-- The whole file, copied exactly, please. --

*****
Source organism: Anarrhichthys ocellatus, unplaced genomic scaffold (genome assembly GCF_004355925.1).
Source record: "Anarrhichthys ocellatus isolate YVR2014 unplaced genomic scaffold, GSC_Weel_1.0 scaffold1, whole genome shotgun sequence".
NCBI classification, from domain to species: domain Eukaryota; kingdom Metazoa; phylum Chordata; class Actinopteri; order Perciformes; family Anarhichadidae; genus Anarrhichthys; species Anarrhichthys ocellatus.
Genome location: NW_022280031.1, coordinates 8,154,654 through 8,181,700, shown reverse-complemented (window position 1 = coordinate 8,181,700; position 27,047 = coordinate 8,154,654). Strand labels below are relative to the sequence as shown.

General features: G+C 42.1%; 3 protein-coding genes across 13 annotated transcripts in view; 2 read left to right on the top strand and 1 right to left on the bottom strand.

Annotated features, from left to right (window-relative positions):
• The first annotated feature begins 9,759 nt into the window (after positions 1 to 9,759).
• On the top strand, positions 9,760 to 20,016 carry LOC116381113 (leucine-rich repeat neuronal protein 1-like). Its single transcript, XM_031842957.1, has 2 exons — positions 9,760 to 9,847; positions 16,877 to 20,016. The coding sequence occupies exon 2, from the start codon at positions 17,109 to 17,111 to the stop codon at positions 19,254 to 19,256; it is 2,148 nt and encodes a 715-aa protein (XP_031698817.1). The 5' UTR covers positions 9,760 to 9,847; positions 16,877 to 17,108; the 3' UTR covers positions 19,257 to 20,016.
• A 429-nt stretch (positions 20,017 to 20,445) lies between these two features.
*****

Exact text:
Source organism: Anarrhichthys ocellatus, unplaced genomic scaffold (genome assembly GCF_004355925.1).
Source record: "Anarrhichthys ocellatus isolate YVR2014 unplaced genomic scaffold, GSC_Weel_1.0 scaffold1, whole genome shotgun sequence".
NCBI classification, from domain to species: domain Eukaryota; kingdom Metazoa; phylum Chordata; class Actinopteri; order Perciformes; family Anarhichadidae; genus Anarrhichthys; species Anarrhichthys ocellatus.
Genome location: NW_022280031.1, coordinates 8,154,654 through 8,181,700, shown reverse-complemented (window position 1 = coordinate 8,181,700; position 27,047 = coordinate 8,154,654). Strand labels below are relative to the sequence as shown.

General features: G+C 42.1%; 3 protein-coding genes across 13 annotated transcripts in view; 2 read left to right on the top strand and 1 right to left on the bottom strand.

Annotated features, from left to right (window-relative positions):
• The first annotated feature begins 9,759 nt into the window (after positions 1 to 9,759).
• On the top strand, positions 9,760 to 20,016 carry LOC116381113 (leucine-rich repeat neuronal protein 1-like). Its single transcript, XM_031842957.1, has 2 exons — positions 9,760 to 9,847; positions 16,877 to 20,016. The coding sequence occupies exon 2, from the start codon at positions 17,109 to 17,111 to the stop codon at positions 19,254 to 19,256; it is 2,148 nt and encodes a 715-aa protein (XP_031698817.1). The 5' UTR covers positions 9,760 to 9,847; positions 16,877 to 17,108; the 3' UTR covers positions 19,257 to 20,016.
• A 429-nt stretch (positions 20,017 to 20,445) lies between these two features.